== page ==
I’m right with you there, Christopher. Though I never lived in a rough neighbourhood.

                For my escapism I like ‘detective’ shows that are upbeat – Morse, Poirot, Holmes etc.
                And I like clever ‘heist’ movies (Italian Job, Trance, Oceans Eleven, James Bond) – and if they have really good writing and clever lines so much the better. The banal depressing kitchen-sink world of ‘The Bill’ or its American counterparts I can do without. Same goes for soaps. My personal life is boring and predictable and I like it that way, I do not wish to ‘live in interesting times’. But in escapism, I do wish to watch ‘interesting times’, else what’s the point of watching.

                cr

    • pablo
      Posted September 6, 2018 at 3:55 pm | Permalink

      Bond movies should be done as period pieces, set in the 50’s and 60’s. Modern Bond films are boring. Cybercriminals are boring.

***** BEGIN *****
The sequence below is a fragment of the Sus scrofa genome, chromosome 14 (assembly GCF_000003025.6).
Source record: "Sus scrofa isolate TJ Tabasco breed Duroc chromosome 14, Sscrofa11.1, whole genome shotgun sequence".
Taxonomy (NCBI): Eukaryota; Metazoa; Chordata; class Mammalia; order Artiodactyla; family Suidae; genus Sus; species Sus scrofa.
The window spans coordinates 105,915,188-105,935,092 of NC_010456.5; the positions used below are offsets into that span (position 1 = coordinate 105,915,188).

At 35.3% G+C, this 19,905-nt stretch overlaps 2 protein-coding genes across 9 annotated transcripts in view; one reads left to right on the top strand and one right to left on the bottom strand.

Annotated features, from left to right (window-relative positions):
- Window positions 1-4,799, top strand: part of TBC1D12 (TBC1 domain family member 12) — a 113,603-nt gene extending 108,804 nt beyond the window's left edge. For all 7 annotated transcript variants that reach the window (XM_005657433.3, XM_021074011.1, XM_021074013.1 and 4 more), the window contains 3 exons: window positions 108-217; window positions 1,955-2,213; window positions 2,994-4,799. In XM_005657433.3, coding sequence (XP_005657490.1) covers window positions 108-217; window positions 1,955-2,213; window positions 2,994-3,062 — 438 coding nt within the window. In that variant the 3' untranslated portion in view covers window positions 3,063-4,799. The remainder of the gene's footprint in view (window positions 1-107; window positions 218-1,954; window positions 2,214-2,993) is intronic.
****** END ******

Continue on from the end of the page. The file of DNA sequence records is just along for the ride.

• Torbjörn Larsson
        Posted September 6, 2018 at 4:52 pm | Permalink

        bond movies are action pieces with a soul (most of them), above the average. But that is all they are.

  7. infiniteimprobabilit
    Posted September 6, 2018 at 9:27 am | Permalink

    Hmmm… Weekend. One of those international words.

    The distinction between Week-end (US) and Wee-kend (British) is almost too subtle to detect.

    The French say Weekennd and the Russians say уик-энд which is of course the same word, sounds like Wirk-ent to my untrained ear.

    Cultural appropriation ahoy. We British should have copyrighted it and we’d be rolling in royalties. 😉

    cr

    • Terry Sheldon
      Posted September 6, 2018 at 11:30 am | Permalink

      The distinction is less subtle when said aloud, as the American pronunciation is WEEK-end while the British is wee-KEND. Or at least so say my dialect instruction tapes.

      • infiniteimprobabilit
        Posted September 6, 2018 at 9:31 pm | Permalink